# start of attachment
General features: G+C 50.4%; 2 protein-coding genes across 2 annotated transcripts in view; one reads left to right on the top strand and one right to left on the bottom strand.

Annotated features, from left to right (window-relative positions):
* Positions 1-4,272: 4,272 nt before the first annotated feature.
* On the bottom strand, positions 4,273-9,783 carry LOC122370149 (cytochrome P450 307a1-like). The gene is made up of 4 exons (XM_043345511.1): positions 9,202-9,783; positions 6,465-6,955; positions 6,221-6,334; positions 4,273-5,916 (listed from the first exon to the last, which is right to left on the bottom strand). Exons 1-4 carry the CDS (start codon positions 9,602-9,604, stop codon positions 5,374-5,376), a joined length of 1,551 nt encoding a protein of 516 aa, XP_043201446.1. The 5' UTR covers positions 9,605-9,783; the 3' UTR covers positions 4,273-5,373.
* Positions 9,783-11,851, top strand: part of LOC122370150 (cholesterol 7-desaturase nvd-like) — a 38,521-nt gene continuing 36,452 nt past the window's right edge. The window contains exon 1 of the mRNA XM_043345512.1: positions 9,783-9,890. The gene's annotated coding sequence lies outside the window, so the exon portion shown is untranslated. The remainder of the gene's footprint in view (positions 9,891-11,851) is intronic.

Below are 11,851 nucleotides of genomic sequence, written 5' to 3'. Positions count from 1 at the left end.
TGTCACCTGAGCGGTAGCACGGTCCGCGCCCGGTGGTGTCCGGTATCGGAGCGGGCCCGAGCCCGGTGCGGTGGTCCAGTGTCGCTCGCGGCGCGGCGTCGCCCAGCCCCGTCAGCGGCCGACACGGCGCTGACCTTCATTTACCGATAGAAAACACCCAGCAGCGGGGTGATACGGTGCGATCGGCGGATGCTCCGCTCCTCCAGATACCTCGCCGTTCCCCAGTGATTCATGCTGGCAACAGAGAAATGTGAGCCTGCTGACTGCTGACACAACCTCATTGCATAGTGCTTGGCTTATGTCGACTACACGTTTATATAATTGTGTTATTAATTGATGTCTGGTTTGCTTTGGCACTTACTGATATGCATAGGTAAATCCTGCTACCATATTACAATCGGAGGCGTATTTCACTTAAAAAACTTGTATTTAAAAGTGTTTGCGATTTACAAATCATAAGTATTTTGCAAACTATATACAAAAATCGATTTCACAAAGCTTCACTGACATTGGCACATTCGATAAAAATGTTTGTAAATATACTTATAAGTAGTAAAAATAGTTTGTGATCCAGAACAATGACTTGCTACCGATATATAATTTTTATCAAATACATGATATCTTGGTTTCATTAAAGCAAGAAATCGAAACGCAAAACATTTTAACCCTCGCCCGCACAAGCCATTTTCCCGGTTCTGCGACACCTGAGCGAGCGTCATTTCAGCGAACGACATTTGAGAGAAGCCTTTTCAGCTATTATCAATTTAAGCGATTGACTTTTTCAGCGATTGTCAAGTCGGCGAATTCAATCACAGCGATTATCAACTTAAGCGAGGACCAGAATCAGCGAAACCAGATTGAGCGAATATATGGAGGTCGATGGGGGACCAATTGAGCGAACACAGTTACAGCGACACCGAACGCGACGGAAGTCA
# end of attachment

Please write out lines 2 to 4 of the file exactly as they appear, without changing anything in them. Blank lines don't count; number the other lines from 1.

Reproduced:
Annotated features, from left to right (window-relative positions):
* Positions 1-4,272: 4,272 nt before the first annotated feature.
* On the bottom strand, positions 4,273-9,783 carry LOC122370149 (cytochrome P450 307a1-like). The gene is made up of 4 exons (XM_043345511.1): positions 9,202-9,783; positions 6,465-6,955; positions 6,221-6,334; positions 4,273-5,916 (listed from the first exon to the last, which is right to left on the bottom strand). Exons 1-4 carry the CDS (start codon positions 9,602-9,604, stop codon positions 5,374-5,376), a joined length of 1,551 nt encoding a protein of 516 aa, XP_043201446.1. The 5' UTR covers positions 9,605-9,783; the 3' UTR covers positions 4,273-5,373.